He has a point -- Netflix Inc. (Nasdaq: NFLX) could hardly be in Washington complaining about unfair treatment if it was simply allowed to buy access to an open local loop. Ironically, having to pay for that access might destroy its business plan and force it to increase prices. Netflix counts on having free access to broadband pipes in order to stream its content at low cost, and thus attract a large volume of consumers.

But the more solid point that Willetts makes is that the investment community, with its rock-hard fixation on next quarter's earnings, is doing big telecom no favor. And he also takes off after regulators for using spectrum as a means of raising incredible sums of cash for financially strapped governments, even though that process immediately puts the spectrum owner in a deep hole financially, as Europe learned the hard way with 3G.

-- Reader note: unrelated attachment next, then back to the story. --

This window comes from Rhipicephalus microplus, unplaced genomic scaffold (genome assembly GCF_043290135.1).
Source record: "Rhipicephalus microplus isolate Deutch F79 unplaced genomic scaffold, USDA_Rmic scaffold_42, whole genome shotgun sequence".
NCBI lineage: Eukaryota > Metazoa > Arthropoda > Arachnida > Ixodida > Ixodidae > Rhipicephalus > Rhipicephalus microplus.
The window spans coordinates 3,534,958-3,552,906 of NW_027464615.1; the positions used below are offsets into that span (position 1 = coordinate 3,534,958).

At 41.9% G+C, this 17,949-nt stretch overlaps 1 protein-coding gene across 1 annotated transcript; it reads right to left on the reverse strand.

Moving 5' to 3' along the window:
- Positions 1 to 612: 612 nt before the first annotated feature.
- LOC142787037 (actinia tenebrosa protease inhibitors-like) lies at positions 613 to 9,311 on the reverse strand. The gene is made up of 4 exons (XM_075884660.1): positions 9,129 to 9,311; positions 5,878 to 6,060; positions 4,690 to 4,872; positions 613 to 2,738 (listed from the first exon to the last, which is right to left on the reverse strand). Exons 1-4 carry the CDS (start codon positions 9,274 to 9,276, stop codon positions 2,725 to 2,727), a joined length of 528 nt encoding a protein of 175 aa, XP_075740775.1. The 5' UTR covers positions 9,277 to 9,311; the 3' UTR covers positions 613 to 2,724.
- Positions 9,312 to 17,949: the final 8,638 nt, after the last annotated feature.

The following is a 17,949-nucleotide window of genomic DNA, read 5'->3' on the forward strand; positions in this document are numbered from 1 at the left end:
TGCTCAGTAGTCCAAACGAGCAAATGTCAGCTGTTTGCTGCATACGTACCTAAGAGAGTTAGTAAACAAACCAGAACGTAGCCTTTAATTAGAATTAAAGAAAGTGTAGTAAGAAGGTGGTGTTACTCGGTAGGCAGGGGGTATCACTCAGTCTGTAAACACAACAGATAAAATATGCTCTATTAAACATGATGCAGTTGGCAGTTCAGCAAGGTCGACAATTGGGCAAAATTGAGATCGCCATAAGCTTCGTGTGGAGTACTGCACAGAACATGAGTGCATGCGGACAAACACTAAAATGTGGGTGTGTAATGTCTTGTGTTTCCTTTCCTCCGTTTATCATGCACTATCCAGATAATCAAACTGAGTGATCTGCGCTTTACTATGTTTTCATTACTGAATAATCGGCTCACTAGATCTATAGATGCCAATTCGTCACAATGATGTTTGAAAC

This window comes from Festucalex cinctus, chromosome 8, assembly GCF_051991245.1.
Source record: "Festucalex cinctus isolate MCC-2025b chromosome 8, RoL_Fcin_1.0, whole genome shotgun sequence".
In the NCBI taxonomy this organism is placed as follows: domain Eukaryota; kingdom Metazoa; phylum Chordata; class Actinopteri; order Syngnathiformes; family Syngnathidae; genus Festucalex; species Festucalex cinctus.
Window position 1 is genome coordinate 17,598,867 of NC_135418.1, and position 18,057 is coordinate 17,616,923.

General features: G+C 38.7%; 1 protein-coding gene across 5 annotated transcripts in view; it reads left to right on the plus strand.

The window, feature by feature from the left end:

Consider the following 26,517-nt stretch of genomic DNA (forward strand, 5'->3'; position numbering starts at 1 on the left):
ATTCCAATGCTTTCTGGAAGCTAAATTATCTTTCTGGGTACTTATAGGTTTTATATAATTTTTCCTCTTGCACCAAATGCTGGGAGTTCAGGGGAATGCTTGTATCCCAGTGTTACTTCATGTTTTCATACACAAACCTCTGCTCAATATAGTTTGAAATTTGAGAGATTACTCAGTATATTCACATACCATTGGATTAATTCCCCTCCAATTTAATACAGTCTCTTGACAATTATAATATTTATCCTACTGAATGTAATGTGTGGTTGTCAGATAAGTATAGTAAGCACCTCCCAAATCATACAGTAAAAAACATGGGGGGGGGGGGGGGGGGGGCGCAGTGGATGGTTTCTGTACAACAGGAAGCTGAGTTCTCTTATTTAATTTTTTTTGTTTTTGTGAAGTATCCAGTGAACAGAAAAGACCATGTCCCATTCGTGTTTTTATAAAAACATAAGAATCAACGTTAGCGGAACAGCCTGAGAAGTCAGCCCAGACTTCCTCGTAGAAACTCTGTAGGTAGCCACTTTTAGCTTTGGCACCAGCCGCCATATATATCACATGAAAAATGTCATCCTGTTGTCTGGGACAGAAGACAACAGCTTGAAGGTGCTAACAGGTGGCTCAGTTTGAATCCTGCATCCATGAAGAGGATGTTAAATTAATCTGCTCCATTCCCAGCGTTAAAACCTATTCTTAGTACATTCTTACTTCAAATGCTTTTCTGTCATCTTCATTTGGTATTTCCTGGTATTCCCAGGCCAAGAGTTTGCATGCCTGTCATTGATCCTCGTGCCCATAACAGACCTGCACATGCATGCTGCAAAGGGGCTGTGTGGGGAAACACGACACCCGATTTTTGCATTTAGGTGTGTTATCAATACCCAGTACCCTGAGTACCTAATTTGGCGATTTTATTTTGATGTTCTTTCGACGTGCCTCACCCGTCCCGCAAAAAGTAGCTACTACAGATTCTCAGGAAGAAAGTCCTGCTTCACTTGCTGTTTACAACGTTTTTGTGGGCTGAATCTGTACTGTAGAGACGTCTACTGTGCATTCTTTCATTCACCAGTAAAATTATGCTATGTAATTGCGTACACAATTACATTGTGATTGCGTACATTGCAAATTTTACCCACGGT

These and other points in the book are well-taken, but it's hard to see anything changing. Neither Wall Street nor regulators have much sympathy or concern for large telecom operators, and are unlikely to re-order their worlds to match the needs telecom's needs. It is likely to remain the other way around for some time to come.

— Carol Wilson, Chief Editor, Events, Light Reading

paolo.franzoi 12/5/2012 | 5:31:47 PM
re: Back to the Future on Unbundling




You mixed metaphors quite deftly there and I think that you have many valid points, but you need to clarify this.


You go from the commentary about Local Loop Unbundling, where a competitor rented a line that was owned by an Incumbent to complaints about Bandwidth Caps by Netflix.  There is an analog there but they are very different.  Netflix does not want to rent a line and become the customer's ISP.   And I think this is where the problem and confusion around all this starts.